For many decades now, education has been used as a political football by people seeking public office at both the state and federal levels to advance their political and personal agendas. During John F. Kennedy’s presidency, for example, he warned us that the Russians would beat us to the moon if we didn’t improve our education system. Of course, we all know how that turned out. Neil Armstrong’s historic walk occurred within the decade and not only did the Russians not beat us, they haven’t sniffed the moon some fifty years later. So, President Kennedy’s alarm was manufactured and his hyperbole was pretty much what we have come to expect from our political leaders.
Until the 1990’s, political pronouncements about education were little more than sport. During their campaign speeches, with appropriately furrowed brows meant to convince us how serious they were about their concerns and their ability to address them, candidates consistently rang the alarm about the decrepit state of our public education system. Of course, the irony is that they did this at a time when the United States housed the most educated work force and was the most powerful economic machine in the world. How did they reconcile that fact? Well, they just ignored it, of course.
Then, in the early ‘90’s our politicians raised the stakes. Instead of being content with writing catchy little speeches meant to scare us to death, they decided to hijack public education by creating laws and policies that were based on myths about how children become educated. It was during that decade that our national obsession with testing began in earnest. Unfortunately, that obsession continues to this day.
For 25 years now, politicians have written laws as if we are educated in a vacuum, that education occurs only in schools, and that the only way we can decide if a person is educated is if he/she earns “passing” scores on a bunch of state mandated academic tests. Of course, nothing about that is true, but that hasn’t stopped them from continuing with their foolishness.
The fact is, education is a lifelong experience that occurs more outside of a classroom than inside, and there is so much more to being educated and achieving success than passing tests. If test scores and grades were all that mattered, every straight A student would rule the world and every C and D student would be mired in mediocrity or worse. But, that’s not how it works, is it?
So, what does it mean to be well educated, anyway?
If you are the youngster who lives on a farm and who rises before dawn every day to tend to the livestock, you are well educated, because you have learned the value of hard work, discipline, and accepting responsibility.
If you are the 5-year-old who walks into his kindergarten class already knowing his letters, colors, and numbers and who treats his peers kindly and his teacher respectfully, you are academically and behaviorally well-educated.
If you are the youngster who sits quietly and politely with your parents in a restaurant and who isn’t disrupting the dinner conversation of everyone sitting around you, you are appropriately disciplined and socially well-educated.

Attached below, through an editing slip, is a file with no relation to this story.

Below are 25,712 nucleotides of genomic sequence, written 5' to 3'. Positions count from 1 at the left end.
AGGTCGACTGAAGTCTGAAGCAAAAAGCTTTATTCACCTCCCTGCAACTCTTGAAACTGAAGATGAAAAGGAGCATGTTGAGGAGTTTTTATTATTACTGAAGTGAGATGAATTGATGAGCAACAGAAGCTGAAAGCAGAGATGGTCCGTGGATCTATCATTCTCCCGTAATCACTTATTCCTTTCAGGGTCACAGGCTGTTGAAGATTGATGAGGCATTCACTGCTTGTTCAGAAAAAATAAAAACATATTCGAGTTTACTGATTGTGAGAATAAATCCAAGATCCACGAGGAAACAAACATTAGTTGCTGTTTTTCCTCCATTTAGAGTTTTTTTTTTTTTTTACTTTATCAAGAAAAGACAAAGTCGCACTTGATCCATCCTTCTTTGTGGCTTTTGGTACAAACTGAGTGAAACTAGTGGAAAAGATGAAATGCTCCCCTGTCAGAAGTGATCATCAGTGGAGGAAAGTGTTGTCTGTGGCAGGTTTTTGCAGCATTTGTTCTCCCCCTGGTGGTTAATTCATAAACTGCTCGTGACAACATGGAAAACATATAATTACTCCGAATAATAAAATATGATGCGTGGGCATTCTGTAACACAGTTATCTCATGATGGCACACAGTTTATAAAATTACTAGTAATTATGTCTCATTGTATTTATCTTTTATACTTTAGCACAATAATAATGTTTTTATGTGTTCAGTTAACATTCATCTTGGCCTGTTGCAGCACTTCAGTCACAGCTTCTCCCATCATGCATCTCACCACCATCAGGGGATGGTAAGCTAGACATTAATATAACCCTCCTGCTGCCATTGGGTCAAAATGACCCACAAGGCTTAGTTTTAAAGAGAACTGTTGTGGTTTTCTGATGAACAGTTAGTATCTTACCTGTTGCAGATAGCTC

If you are the young adult who spends Saturday mornings working in a soup kitchen to help your fellow man through the trials and tribulations of his life, you are a kind, compassionate, well-educated human being.
If you are the future doctor who passionately sits in an advanced placement high school biology class intently studying the intricacies of molecular science, you are well educated academically, but you are also well-educated on the importance of dedication, perseverance, and goal setting.
If you can listen to the evening news and, by applying the most basic logic, discern between fact and “fake news” when informing your personal opinions, you are well-educated.
If you are the employee who has learned to work cooperatively with your peers to achieve a common goal for the good of the organization, you are well-educated.
If you are an athlete who understands the importance of teamwork, dedication, and sacrificing yourself for the good of others, you are well-educated.
If you are the parent who loves, nurtures, and provides for every need of your children and who ensures that you provide the environment in which they can thrive, you are well-educated.
If you are the person who understands your country’s history well enough to not silently stand by and watch our leaders make the same mistakes over and over and over again, you are well-educated.
The list is endless and there are no tests to measure many of these keys to success. But, our politicians are not swayed by the facts.
Take a moment and Google “Attributes of successful people,” and you will see that I am not just making this stuff up. You will not find references to test scores or state-controlled academic standards as keys to success. Instead, you will find attributes like those I’ve listed above (and many more). They are listed because we know they contribute as much to an individual’s success as his or her academic achievement, yet, our lawmakers conveniently ignore this most basic fact when they create their mandates. Even worse, we allow them to get away with it.
Why do we do that?
Tom Dunn is the superintendent of the Miami County Educational Service Center.
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